Malraux became the foremost spokesman of Gaullist politics. He served briefly as minister of information in de Gaulle's provisional government of 1945-46. In the late 1940s and 1950s Malraux wrote several books on art and aesthetics. These include Les Voix du silence (1951), a well-documented synthesis of the history of art in all countries and all ages, and Le musée imaginaire de la sculpture mondiale (1952-54). Malraux stated that all art is a revolt against man's fate, and art is a means of transcendence. "Art," he once said, "is an anti-destiny." The distinguished critic Edmund Wilson compared The Psychology of Art with the chefs d'œuvre of Gibbon, Marx, and Tolstoy, which led the art historian E.H. Gombrich to point out that "Malraux's text, against such a background, looks like a mere string of accumulated aperçus, sometimes brilliant, sometimes vacuous, but nowhere imbued with that sense of responsibility that makes the scholar or the artist. There is no evidence that Malraux had done a day's consecutive reading in a library or that he has even tried to hunt up a few facts." (from 'André Malraux and the Crisis of Expressionism,' in Meditations on a Hobby Horse, 1963)
In 1948 Malraux married Marie-Madeleine Lioux, a concert pianist and widow of his half-brother. In 1961 he lost his two sons in an accident. When de Gaulle came to power in 1958, he appointed Malraux as his first Minister of Information. A year later he was appointed Minister of State for Cultural Affairs. He held this post for ten years.
Malraux authorized the cleaning of the Louvre and other grand facades, which was considered by many critics an act of vandalism. In 1962 Malraux visited the United States, where he met among others Jacqueline Kennedy, and promised that Mona Lisa will be shown in America. Without complicated bureaucratic maneuvers, Leonardo's painting was sent overseas on the luxury liner France. Almost two million Americans saw the famous work. During this period also a retrospective exhibition was arranged to honor Picasso. Picasso had first resisted the idea, and Malraux himself did not want to approach the painter. "You're mad," was Malraux's answer when he was urged to visit Picasso. "He would leave me standing at the gate, sending word that someone was coming to open. And I'd wait there for hours while they tipped off L'Humanité." The exhibition was a great success, and in Picasso's Mask (1974) Malraux referred to it as the "retrospective show I had organized".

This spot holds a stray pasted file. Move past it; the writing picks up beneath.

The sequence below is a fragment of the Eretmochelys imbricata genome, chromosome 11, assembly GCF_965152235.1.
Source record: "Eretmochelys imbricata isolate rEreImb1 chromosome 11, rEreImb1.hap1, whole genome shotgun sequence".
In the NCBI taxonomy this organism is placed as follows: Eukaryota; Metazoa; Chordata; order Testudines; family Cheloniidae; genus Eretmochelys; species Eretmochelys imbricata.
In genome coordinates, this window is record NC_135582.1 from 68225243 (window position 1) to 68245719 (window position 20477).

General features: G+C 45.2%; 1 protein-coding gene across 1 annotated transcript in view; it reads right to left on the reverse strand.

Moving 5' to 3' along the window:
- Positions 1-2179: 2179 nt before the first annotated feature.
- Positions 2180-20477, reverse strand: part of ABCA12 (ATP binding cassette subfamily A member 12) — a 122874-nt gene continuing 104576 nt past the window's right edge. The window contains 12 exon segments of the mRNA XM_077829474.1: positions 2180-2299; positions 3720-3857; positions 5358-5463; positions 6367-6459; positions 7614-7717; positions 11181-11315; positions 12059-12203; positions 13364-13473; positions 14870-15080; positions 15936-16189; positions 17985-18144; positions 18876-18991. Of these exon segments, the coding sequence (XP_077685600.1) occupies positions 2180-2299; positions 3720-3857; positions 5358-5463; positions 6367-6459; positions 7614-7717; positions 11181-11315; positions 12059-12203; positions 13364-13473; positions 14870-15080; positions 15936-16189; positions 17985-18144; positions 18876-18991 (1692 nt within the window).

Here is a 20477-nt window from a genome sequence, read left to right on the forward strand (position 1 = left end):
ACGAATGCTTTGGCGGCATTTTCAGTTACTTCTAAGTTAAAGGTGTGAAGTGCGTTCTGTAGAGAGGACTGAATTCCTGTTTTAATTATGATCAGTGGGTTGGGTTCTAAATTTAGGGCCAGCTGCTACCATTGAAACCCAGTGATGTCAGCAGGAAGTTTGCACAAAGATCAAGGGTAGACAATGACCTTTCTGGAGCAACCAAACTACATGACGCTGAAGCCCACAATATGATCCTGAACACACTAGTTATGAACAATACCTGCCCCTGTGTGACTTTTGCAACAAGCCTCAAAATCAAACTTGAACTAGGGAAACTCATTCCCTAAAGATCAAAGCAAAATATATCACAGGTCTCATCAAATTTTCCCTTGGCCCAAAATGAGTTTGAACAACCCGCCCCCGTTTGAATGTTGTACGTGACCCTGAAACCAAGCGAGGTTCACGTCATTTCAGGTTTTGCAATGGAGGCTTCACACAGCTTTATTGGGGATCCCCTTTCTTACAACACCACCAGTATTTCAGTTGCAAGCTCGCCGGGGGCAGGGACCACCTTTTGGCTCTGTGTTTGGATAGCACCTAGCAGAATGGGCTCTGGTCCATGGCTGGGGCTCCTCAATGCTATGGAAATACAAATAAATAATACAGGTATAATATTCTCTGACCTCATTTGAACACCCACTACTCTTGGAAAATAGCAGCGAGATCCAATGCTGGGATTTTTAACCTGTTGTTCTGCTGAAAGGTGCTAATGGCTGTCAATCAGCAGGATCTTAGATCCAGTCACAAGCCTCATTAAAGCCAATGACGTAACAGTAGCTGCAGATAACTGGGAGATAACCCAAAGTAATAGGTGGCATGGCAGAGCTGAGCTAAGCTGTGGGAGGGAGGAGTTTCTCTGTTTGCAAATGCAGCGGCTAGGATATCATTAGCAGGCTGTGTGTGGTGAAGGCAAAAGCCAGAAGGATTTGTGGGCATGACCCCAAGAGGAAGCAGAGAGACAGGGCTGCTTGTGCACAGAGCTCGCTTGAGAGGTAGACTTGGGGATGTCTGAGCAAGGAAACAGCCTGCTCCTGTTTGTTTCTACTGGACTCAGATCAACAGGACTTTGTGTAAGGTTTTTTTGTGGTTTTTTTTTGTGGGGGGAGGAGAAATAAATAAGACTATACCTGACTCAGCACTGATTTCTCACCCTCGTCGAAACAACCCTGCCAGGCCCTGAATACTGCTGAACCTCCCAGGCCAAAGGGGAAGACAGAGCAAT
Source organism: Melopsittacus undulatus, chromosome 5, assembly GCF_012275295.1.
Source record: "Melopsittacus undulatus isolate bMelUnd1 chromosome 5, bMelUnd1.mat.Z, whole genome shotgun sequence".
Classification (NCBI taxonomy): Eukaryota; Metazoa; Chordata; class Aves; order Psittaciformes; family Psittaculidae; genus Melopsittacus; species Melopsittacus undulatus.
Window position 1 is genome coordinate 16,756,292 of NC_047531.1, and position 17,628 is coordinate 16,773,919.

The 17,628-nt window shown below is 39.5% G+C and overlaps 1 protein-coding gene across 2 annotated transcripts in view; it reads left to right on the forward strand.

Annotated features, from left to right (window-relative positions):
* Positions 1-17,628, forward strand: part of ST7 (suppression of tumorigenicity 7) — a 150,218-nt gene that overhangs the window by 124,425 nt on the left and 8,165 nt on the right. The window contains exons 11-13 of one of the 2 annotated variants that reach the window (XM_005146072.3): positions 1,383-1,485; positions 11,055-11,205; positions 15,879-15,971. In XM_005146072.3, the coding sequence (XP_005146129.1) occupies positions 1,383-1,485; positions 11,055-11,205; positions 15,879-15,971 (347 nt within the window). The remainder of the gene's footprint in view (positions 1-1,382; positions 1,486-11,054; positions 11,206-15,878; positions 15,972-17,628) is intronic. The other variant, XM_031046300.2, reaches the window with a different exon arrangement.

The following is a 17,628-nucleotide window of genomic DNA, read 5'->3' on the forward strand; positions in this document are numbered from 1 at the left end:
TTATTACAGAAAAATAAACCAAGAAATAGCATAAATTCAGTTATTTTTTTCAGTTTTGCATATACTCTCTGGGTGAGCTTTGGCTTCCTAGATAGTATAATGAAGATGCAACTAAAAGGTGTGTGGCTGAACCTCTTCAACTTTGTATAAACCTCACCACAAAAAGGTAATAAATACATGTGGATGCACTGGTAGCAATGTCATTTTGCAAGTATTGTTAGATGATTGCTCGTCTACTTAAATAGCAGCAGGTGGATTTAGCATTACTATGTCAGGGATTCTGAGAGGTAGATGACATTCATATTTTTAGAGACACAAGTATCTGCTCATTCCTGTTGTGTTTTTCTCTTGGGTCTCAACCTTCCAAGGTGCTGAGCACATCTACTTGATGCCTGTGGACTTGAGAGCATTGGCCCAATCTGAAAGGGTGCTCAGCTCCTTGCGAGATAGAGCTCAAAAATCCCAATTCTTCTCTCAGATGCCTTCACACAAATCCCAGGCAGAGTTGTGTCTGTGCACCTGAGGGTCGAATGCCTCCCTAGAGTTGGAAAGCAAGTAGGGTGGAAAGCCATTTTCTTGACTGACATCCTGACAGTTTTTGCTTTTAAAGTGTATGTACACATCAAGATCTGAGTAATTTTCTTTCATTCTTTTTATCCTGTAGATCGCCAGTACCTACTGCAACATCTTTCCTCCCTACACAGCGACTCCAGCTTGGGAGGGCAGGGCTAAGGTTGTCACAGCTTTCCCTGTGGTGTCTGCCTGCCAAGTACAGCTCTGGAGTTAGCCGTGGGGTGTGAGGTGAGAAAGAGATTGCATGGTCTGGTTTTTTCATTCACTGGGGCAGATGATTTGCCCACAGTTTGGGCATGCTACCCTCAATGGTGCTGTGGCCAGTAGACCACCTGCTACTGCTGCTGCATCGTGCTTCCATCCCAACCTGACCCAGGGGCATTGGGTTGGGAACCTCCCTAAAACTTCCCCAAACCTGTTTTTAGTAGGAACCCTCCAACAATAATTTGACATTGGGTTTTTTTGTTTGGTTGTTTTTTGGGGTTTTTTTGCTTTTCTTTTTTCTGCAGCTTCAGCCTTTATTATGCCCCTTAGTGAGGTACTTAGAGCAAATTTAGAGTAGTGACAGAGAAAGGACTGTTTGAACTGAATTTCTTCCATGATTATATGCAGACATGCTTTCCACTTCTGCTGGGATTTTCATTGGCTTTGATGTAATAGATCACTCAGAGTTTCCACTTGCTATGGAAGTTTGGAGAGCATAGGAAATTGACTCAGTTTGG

After de Gaulle withdrew from public life, Malraux started to write his Antimémoires, in which he used excerpts from his novels, mixing fact and fiction and defying the conventional view of an autobiography. The first part came out in 1967. In The Fallen Oaks (1971) the author reported his conversations with de Gaulle, his political idol. After leaving his place at the centre of politics, Malraux retired to a suburb of Paris, where he continued to write until his death. He was also an active letter writer, and often decorated his letters with the image of a cat.
Malraux died in Paris on November 23, 1976. An international Malraux Society was founded in the United States in 1968. It published bio-bibliographical material in its Mélanges Malraux/Malraux Miscellany between 1969 and 1986, when it was superseded by the Revue André Malraux. In 1976 started the publication of Malraux's works in the Bibliothèque de la Pléiade series.
For further reading: André Malraux and the Tragic Imagination by W.M. Frohock (1952); The Honor of Being a Man by E. Gannon (1957); The Rhetorical Hero by W. Righter (1964); Malraux, ed. by R.W.B. Lewis (1964); Visions of a New Hero by A. Goldberger (1965); Andre Malraux: The Indochina Adventure by W.G. Langlois (1966); Nietzsche und Marx bei Malraux by H. Hina (1970) - André Malraux and the Metamorphosis of Death by T.J. Kline (1973); Malraux, Past, Present, Future by G. Suarès (1974); André Malraux by J. Lacouture (1975); Malraux: Life and Work, ed. by M. de Courcel (1976); André Malraux by J.R. Hewitt (1978); Nos vingt aus by Clara Malraux (1986); André Malraux by D. Bevan (1986); André Malraux, ed. by H. Bloom (1988); André Malraux: A Biography by Curtis Cate (1997); Mona Lisa's Escort: Andre Malraux and the Reinvention of French Culture by Herman Lebovics (1999); Malraux. A Life by Oliver Todd (2005) - For further information: Amitiés internationales André Malraux. See other writers in the Spanish Civil War: Ernest Hemingway, George Orwell, Langston Hughes, Federico Garcia Lorca